One of several Salish suckers found in the river’s uplands last fall. It was tagged and returned.
Unfortunately, extensive fish harvesting eventually led to the extinction of the Salmon River ’s pink and chum salmon stocks. The Salmon River remains, however, the most productive stream for its size in the Lower Fraser Valley for coho and cutthroat trout. Even the chum have made their way back into the river with counts as high as 800 per year in the last decade. Steelhead and at least 12 other fish species, including the rare and endangered Salish sucker, make their home in the Salmon River.
The Salish Sucker is an inconspicuous fish that is confined to a small area in the Fraser Valley and northwestern Washington State. This contrasts sharply with the range of its nearest relative, the Longnose Sucker, which is found across northern North America and into Siberia.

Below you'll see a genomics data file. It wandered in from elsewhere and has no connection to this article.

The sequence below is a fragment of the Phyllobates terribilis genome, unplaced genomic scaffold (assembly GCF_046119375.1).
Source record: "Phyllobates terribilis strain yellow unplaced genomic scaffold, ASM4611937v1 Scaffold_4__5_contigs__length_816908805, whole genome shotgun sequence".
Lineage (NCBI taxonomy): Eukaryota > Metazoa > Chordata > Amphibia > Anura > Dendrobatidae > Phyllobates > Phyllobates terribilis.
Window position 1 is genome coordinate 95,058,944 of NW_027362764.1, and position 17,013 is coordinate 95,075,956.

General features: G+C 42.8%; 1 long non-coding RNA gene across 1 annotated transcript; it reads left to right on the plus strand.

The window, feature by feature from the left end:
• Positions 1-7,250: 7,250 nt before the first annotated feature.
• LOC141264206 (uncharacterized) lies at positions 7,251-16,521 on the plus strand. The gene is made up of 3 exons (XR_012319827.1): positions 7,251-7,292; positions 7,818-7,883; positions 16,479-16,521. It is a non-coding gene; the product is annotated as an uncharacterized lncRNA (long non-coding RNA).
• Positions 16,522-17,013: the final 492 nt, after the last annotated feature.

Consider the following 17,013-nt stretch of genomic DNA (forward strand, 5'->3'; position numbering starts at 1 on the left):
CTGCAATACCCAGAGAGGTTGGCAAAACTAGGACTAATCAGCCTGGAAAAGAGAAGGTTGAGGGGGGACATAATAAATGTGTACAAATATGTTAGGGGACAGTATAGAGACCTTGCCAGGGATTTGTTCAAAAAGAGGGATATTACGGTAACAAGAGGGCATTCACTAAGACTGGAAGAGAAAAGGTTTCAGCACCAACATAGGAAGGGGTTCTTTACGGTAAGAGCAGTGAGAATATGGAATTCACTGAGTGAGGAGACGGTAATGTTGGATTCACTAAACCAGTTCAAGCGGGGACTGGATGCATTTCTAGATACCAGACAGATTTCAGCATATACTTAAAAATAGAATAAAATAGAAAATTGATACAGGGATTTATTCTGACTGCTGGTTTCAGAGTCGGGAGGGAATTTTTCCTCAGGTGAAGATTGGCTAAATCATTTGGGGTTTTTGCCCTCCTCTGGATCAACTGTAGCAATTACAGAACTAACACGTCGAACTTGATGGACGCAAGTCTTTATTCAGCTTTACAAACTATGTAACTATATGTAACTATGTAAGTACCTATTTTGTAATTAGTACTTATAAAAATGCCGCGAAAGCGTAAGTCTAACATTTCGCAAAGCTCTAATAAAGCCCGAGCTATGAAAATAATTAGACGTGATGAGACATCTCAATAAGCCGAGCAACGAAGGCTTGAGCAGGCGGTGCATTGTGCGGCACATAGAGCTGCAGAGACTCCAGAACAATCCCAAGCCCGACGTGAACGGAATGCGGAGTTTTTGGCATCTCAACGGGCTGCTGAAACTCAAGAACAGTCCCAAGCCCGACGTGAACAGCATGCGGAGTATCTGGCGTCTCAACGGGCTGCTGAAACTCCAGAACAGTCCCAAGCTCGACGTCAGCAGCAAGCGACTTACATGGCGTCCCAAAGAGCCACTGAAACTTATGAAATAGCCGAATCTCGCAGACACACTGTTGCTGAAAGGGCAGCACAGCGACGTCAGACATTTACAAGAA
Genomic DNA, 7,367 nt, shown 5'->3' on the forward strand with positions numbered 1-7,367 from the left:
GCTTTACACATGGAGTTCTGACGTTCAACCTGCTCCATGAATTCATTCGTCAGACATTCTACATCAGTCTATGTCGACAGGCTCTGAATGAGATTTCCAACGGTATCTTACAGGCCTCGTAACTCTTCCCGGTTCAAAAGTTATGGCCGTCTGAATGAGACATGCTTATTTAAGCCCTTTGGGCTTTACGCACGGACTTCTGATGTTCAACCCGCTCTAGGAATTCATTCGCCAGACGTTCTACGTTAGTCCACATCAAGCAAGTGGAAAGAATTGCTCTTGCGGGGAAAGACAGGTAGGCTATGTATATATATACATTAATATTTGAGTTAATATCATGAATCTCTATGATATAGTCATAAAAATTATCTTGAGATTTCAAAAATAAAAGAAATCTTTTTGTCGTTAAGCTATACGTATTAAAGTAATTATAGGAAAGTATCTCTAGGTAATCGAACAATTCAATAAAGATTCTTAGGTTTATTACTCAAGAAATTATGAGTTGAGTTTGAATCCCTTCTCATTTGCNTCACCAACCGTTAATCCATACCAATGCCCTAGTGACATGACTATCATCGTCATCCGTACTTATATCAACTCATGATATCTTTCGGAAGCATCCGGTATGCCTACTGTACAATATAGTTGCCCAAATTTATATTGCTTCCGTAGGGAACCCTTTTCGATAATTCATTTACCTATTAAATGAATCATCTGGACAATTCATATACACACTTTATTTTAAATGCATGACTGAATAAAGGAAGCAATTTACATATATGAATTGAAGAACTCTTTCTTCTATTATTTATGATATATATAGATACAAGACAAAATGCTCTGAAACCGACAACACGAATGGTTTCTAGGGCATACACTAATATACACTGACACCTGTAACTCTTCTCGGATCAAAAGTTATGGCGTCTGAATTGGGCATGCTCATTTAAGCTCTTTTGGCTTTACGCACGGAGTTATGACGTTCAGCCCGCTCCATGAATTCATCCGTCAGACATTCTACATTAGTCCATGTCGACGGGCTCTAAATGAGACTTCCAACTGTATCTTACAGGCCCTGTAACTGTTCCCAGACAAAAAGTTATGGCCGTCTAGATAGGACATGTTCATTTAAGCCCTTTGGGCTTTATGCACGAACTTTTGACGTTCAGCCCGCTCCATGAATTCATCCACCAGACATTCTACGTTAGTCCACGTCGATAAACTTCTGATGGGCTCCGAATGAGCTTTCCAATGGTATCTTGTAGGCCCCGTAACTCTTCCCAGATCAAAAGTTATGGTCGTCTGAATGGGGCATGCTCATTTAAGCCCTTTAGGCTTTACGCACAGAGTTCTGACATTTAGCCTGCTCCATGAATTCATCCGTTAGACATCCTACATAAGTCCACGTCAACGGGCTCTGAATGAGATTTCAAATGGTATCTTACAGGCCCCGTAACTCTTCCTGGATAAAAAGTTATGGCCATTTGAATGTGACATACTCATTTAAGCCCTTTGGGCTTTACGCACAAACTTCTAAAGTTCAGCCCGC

The Salish Sucker is a very rare species in B.C. and northwestern Washington, said Biologist Mike Pearson. “It’s an irreplaceable part of B.C.’s heritage. It’s relatively tolerant in terms of habitat and water quality, but you can think of it like the canary in the coal mine. It’s been here for thousands of years and if it’s gone it suggests there’s something seriously amiss. And that will affect everything else, including people.”
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